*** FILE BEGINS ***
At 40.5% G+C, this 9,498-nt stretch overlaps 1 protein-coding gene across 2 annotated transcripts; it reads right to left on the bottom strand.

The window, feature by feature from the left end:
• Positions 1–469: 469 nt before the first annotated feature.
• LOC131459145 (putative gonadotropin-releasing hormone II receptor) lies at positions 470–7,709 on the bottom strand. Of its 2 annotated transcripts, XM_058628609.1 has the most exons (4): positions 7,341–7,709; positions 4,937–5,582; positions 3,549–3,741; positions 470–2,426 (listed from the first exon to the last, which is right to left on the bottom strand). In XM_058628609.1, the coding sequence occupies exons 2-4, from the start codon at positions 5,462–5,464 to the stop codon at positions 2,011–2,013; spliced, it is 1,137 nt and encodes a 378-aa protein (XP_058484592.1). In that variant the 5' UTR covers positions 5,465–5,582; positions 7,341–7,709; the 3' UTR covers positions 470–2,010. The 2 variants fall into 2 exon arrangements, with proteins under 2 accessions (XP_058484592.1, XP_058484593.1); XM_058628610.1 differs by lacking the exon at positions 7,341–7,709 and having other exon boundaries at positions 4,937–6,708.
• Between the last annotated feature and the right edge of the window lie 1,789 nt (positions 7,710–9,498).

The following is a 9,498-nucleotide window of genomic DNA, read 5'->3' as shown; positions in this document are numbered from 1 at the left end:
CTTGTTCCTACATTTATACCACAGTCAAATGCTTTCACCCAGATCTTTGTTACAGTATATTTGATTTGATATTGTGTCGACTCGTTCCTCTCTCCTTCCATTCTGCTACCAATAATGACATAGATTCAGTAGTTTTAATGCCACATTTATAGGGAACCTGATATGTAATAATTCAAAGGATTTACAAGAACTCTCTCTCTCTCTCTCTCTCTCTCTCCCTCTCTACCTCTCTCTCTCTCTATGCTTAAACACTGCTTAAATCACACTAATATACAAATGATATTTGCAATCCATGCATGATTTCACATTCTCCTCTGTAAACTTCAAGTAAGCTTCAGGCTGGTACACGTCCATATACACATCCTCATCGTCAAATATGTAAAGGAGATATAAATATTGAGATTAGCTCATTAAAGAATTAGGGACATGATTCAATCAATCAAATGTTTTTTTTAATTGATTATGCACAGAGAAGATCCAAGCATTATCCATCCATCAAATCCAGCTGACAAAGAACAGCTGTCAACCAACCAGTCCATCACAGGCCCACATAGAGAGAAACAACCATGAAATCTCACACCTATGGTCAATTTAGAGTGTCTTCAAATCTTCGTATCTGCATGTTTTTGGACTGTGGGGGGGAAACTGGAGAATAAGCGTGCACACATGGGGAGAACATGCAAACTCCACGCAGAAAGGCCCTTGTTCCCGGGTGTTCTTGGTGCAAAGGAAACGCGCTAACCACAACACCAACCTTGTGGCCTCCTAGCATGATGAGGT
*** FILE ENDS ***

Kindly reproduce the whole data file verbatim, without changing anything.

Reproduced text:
At 40.5% G+C, this 9,498-nt stretch overlaps 1 protein-coding gene across 2 annotated transcripts; it reads right to left on the bottom strand.

The window, feature by feature from the left end:
• Positions 1–469: 469 nt before the first annotated feature.
• LOC131459145 (putative gonadotropin-releasing hormone II receptor) lies at positions 470–7,709 on the bottom strand. Of its 2 annotated transcripts, XM_058628609.1 has the most exons (4): positions 7,341–7,709; positions 4,937–5,582; positions 3,549–3,741; positions 470–2,426 (listed from the first exon to the last, which is right to left on the bottom strand). In XM_058628609.1, the coding sequence occupies exons 2-4, from the start codon at positions 5,462–5,464 to the stop codon at positions 2,011–2,013; spliced, it is 1,137 nt and encodes a 378-aa protein (XP_058484592.1). In that variant the 5' UTR covers positions 5,465–5,582; positions 7,341–7,709; the 3' UTR covers positions 470–2,010. The 2 variants fall into 2 exon arrangements, with proteins under 2 accessions (XP_058484592.1, XP_058484593.1); XM_058628610.1 differs by lacking the exon at positions 7,341–7,709 and having other exon boundaries at positions 4,937–6,708.
• Between the last annotated feature and the right edge of the window lie 1,789 nt (positions 7,710–9,498).

The following is a 9,498-nucleotide window of genomic DNA, read 5'->3' as shown; positions in this document are numbered from 1 at the left end:
CTTGTTCCTACATTTATACCACAGTCAAATGCTTTCACCCAGATCTTTGTTACAGTATATTTGATTTGATATTGTGTCGACTCGTTCCTCTCTCCTTCCATTCTGCTACCAATAATGACATAGATTCAGTAGTTTTAATGCCACATTTATAGGGAACCTGATATGTAATAATTCAAAGGATTTACAAGAACTCTCTCTCTCTCTCTCTCTCTCTCTCCCTCTCTACCTCTCTCTCTCTCTATGCTTAAACACTGCTTAAATCACACTAATATACAAATGATATTTGCAATCCATGCATGATTTCACATTCTCCTCTGTAAACTTCAAGTAAGCTTCAGGCTGGTACACGTCCATATACACATCCTCATCGTCAAATATGTAAAGGAGATATAAATATTGAGATTAGCTCATTAAAGAATTAGGGACATGATTCAATCAATCAAATGTTTTTTTTAATTGATTATGCACAGAGAAGATCCAAGCATTATCCATCCATCAAATCCAGCTGACAAAGAACAGCTGTCAACCAACCAGTCCATCACAGGCCCACATAGAGAGAAACAACCATGAAATCTCACACCTATGGTCAATTTAGAGTGTCTTCAAATCTTCGTATCTGCATGTTTTTGGACTGTGGGGGGGAAACTGGAGAATAAGCGTGCACACATGGGGAGAACATGCAAACTCCACGCAGAAAGGCCCTTGTTCCCGGGTGTTCTTGGTGCAAAGGAAACGCGCTAACCACAACACCAACCTTGTGGCCTCCTAGCATGATGAGGT